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Mercuriadis's 'Hot Seat' Interview Hits On An Uncomfortable Truth

In the most recent Celebrity Access feature, In the Hot Seat with Larry LeBlanc, global music titan Merck Mercuriadis tackles a thorny and often unspoken issue that plays into creators getting

Mercuriadis's 'Hot Seat' Interview Hits On An Uncomfortable Truth

By External Source

In the most recent Celebrity Access feature, In the Hot Seat with Larry LeBlanc, global music titan Merck Mercuriadis tackles a thorny and often unspoken issue that plays into creators getting the short end of the stick in the so-called ‘value gap’ chain in a lengthy interview that offers a fresh perspective on the bankability of copyrights. 


… Here’s what is not being said. When we look at the past 5 years of reporting, it would be fair to summarize it as neither Spotify nor Apple pay enough. That, to the greatest respect to the music industry, is not the full truth. Of course, we believe what Spotify pays currently or what Apple pays currently (for songs) is anemic to where we want it to be. But that’s not the truth.

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In terms of the songwriting community, the truth is that Spotify and Apple are keeping 30% of the money in exchange for the service that they provide. That is not a bad price to pay for the service that they provide. What is not fair is the split between recorded music and songs. And what is not fair is the influence that Sony, Universal, and Warner, as the three big recorded music companies, have over (their affiliated publishing companies).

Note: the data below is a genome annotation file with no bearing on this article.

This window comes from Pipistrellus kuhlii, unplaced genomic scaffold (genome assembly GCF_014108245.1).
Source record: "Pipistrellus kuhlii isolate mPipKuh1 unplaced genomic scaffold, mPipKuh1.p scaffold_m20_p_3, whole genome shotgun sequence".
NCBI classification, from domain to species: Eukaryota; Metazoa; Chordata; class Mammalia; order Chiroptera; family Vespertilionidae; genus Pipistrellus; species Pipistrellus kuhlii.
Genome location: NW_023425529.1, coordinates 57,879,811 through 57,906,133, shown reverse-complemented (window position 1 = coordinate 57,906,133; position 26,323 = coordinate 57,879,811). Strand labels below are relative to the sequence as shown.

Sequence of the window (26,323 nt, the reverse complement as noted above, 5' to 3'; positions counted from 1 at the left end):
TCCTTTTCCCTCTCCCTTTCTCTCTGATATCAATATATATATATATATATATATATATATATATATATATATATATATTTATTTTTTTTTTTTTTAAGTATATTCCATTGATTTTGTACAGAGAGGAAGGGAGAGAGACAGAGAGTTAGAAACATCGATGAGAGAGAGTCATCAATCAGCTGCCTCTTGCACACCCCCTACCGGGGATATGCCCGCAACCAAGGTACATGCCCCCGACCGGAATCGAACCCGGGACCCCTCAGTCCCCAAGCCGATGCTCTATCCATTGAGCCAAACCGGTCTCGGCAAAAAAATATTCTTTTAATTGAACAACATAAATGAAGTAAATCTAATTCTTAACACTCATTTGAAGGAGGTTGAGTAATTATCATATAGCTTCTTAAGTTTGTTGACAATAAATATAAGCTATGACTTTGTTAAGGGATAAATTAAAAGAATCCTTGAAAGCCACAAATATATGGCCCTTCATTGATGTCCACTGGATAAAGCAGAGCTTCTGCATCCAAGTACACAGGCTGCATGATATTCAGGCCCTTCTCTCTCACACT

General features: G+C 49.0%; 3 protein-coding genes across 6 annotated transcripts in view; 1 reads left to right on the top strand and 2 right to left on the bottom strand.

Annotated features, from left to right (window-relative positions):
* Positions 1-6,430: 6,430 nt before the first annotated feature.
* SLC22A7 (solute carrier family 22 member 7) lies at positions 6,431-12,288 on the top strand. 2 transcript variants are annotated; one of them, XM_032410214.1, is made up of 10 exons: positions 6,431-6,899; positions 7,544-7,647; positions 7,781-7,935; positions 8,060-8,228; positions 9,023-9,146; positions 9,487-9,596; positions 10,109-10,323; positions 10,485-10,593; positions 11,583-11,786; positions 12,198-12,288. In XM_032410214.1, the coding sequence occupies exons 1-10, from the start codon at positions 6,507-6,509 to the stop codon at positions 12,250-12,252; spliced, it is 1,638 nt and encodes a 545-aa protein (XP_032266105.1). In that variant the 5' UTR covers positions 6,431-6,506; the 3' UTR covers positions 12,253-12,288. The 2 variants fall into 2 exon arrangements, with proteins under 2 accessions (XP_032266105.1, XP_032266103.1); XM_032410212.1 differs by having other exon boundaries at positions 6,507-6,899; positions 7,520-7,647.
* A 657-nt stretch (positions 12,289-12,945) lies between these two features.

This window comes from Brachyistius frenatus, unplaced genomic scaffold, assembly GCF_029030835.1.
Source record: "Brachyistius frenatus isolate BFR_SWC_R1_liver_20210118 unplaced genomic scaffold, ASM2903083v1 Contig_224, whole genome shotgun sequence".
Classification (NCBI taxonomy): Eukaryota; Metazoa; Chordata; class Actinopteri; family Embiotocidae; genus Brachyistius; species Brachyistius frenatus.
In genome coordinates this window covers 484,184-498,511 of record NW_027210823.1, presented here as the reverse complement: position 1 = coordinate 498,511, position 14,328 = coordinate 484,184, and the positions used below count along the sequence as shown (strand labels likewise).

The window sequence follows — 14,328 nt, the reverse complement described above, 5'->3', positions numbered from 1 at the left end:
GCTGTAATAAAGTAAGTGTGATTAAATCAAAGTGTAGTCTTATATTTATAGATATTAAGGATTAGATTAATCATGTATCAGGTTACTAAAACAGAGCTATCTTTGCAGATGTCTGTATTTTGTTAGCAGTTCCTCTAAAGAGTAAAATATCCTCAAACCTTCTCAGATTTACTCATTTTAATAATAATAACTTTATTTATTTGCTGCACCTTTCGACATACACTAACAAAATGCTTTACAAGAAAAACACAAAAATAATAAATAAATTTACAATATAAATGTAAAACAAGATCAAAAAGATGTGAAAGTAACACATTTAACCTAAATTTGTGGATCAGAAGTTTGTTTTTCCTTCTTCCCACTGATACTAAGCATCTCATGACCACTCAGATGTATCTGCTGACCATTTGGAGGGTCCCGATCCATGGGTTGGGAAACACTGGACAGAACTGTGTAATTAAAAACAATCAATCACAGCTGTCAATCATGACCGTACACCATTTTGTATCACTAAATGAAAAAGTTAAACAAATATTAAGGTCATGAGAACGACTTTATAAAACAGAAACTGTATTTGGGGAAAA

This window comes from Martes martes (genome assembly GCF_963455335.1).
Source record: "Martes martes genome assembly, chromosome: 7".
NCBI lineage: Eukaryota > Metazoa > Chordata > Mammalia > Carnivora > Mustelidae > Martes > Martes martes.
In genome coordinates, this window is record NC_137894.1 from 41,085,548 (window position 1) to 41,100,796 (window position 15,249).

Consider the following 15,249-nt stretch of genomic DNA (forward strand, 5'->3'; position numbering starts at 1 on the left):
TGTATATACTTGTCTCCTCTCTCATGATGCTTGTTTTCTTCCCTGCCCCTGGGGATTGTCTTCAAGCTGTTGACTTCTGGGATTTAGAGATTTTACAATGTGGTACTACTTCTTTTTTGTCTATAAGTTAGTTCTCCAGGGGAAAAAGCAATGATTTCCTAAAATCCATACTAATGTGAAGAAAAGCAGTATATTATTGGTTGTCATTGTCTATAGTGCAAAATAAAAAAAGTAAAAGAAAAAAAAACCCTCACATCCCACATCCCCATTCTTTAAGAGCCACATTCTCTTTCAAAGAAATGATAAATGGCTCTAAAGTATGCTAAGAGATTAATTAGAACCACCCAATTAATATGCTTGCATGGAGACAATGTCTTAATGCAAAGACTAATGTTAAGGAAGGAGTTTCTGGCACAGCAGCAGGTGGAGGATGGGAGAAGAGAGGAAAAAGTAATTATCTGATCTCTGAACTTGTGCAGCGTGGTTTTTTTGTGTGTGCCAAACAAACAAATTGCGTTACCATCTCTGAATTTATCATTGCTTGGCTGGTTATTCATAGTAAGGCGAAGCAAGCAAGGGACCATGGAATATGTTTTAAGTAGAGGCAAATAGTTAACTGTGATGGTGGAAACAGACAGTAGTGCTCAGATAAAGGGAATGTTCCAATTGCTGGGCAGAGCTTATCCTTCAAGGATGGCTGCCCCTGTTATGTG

Sony, Universal, and Warner which should be the three biggest advocates for songs because they are the three biggest song companies, but they cannot advocate to the degree that they should because they are owned by recorded music.

With recorded music (companies), you have 4/5th of the money going that way. They make a huge margin and, in general, they own the act (their recorded catalogs) in perpetuity; and then on the song side of the business, you’ve got 1/5th of the money going that way. They (affiliated major publishers) make a small margin in relative terms, and they don’t own the assets in perpetuity.

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– The complete interview can be found online here.

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MILLENNIUM PARADE
Billboard Japan

MILLENNIUM PARADE

Music News

Japan’s MILLENNIUM PARADE Coming to Toronto on 2024 Global Tour: See the Schedule

The band, led by Daiki Tsuneta of King Gnu, will kick off the trek on Nov. 2 in Mexico City.

MILLENNIUM PARADE is set to launch its first-ever global tour called the WHO AND HOW TOUR 2024 in November, traveling to nine cities around the world for 10 shows.

The band, led by Daiki Tsuneta of King Gnu, will kick off the trek in Mexico City, then hit Los Angeles, New York, Toronto, Berlin, Paris, London, Utrecht, and Tokyo. The Tokyo shows will take place at Tokyo Garden Theater on Dec. 19 and 20. The tour will mark the first time in three years that the band performs live.

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